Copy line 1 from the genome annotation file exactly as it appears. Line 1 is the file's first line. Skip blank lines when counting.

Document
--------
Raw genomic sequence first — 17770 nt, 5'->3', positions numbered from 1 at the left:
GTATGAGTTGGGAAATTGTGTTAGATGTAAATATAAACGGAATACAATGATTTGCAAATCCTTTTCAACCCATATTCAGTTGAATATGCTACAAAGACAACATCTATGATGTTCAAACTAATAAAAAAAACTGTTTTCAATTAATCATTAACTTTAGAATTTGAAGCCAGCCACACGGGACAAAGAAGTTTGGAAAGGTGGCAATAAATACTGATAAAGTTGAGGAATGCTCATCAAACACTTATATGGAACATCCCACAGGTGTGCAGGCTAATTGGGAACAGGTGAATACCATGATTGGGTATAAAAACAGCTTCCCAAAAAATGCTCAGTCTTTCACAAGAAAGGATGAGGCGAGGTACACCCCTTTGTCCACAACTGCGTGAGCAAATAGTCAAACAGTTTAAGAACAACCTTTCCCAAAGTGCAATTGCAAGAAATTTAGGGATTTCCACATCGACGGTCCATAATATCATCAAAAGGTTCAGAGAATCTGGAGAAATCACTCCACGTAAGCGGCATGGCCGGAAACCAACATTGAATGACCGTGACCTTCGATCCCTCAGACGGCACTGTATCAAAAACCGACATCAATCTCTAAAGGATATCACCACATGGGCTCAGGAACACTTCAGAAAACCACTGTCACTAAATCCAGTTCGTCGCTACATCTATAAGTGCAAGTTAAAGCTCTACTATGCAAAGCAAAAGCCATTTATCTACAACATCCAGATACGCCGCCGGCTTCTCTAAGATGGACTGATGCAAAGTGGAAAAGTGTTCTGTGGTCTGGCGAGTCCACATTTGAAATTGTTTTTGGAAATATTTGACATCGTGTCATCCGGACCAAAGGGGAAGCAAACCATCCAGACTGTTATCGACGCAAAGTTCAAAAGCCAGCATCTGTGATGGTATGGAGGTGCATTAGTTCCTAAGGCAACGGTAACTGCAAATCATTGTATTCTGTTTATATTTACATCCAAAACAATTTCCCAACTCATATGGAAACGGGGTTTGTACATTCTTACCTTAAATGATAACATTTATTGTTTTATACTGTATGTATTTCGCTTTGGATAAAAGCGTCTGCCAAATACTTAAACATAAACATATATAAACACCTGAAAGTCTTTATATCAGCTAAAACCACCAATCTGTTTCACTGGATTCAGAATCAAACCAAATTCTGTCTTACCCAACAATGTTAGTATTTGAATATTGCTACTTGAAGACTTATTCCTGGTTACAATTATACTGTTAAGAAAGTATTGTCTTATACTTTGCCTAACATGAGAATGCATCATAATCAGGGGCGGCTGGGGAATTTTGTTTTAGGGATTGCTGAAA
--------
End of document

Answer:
Raw genomic sequence first — 17770 nt, 5'->3', positions numbered from 1 at the left: